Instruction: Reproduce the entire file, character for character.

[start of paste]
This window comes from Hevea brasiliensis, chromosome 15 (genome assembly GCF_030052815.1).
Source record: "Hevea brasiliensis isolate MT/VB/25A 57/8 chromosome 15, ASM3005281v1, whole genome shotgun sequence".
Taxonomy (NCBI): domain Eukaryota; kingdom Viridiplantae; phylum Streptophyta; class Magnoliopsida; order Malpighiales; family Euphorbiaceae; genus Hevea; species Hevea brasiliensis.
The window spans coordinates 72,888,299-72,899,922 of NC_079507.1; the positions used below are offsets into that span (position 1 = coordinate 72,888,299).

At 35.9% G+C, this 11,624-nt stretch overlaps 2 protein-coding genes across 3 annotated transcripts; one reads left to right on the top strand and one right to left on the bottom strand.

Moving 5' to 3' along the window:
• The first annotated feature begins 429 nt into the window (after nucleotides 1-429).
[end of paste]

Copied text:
This window comes from Hevea brasiliensis, chromosome 15 (genome assembly GCF_030052815.1).
Source record: "Hevea brasiliensis isolate MT/VB/25A 57/8 chromosome 15, ASM3005281v1, whole genome shotgun sequence".
Taxonomy (NCBI): domain Eukaryota; kingdom Viridiplantae; phylum Streptophyta; class Magnoliopsida; order Malpighiales; family Euphorbiaceae; genus Hevea; species Hevea brasiliensis.
The window spans coordinates 72,888,299-72,899,922 of NC_079507.1; the positions used below are offsets into that span (position 1 = coordinate 72,888,299).

At 35.9% G+C, this 11,624-nt stretch overlaps 2 protein-coding genes across 3 annotated transcripts; one reads left to right on the top strand and one right to left on the bottom strand.

Moving 5' to 3' along the window:
• The first annotated feature begins 429 nt into the window (after nucleotides 1-429).